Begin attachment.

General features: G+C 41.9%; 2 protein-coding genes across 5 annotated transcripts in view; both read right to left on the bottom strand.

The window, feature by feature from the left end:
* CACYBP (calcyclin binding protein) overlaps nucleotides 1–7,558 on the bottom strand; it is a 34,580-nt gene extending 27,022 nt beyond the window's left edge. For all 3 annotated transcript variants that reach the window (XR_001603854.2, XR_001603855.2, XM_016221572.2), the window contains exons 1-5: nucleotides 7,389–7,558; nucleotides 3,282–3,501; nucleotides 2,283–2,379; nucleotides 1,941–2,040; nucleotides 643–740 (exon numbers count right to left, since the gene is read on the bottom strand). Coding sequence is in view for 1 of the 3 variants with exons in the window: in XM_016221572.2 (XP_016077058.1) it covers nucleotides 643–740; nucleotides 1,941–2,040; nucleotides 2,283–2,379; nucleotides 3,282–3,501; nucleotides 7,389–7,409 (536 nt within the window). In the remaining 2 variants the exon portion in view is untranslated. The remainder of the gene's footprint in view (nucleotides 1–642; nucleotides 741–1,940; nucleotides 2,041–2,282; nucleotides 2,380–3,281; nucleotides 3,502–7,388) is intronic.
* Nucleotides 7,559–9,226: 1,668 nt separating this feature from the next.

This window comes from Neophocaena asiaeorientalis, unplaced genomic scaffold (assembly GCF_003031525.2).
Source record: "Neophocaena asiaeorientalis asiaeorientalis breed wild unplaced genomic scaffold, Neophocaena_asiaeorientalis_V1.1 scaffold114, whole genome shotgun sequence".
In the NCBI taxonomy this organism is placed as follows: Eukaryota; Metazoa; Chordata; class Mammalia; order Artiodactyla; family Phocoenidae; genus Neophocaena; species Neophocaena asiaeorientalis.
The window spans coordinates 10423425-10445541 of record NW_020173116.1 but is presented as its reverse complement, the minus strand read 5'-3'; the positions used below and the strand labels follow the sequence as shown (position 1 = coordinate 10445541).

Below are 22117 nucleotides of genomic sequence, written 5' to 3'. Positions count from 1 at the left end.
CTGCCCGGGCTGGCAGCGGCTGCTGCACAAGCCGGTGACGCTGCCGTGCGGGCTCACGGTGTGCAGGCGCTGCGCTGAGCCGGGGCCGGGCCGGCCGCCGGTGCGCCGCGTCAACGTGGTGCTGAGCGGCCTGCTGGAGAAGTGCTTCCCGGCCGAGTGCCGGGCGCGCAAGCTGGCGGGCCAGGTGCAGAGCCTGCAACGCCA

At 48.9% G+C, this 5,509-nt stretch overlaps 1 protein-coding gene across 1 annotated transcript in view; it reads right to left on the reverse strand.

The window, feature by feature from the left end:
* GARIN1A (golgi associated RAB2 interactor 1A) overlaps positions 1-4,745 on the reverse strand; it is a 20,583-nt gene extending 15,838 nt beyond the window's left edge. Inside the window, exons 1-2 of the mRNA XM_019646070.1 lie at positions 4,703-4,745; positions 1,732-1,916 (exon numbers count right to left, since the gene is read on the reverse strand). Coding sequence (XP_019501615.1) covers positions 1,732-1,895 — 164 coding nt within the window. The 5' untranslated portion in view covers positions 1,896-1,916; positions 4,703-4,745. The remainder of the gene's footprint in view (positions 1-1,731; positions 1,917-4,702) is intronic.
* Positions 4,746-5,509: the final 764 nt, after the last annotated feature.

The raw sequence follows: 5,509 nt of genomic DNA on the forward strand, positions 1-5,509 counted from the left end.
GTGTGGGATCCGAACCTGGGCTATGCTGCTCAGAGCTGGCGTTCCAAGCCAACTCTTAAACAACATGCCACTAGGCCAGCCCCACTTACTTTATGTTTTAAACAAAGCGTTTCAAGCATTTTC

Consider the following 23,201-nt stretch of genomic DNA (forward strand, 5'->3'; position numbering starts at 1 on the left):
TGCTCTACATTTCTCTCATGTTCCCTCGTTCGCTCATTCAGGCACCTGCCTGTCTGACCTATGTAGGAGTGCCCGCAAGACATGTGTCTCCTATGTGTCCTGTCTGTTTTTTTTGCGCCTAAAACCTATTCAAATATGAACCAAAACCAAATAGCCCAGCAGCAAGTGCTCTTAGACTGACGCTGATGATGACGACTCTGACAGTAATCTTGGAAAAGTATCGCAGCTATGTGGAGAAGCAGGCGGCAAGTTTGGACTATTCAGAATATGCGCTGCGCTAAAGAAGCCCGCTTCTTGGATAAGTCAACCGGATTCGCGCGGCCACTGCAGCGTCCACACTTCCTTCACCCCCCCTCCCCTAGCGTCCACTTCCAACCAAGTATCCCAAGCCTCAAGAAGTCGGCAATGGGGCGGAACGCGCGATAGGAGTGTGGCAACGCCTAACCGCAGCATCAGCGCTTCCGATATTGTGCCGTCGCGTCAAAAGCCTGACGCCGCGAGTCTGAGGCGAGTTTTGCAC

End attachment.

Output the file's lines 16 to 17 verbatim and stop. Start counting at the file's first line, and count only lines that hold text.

GTGTGGGATCCGAACCTGGGCTATGCTGCTCAGAGCTGGCGTTCCAAGCCAACTCTTAAACAACATGCCACTAGGCCAGCCCCACTTACTTTATGTTTTAAACAAAGCGTTTCAAGCATTTTC

Consider the following 23,201-nt stretch of genomic DNA (forward strand, 5'->3'; position numbering starts at 1 on the left):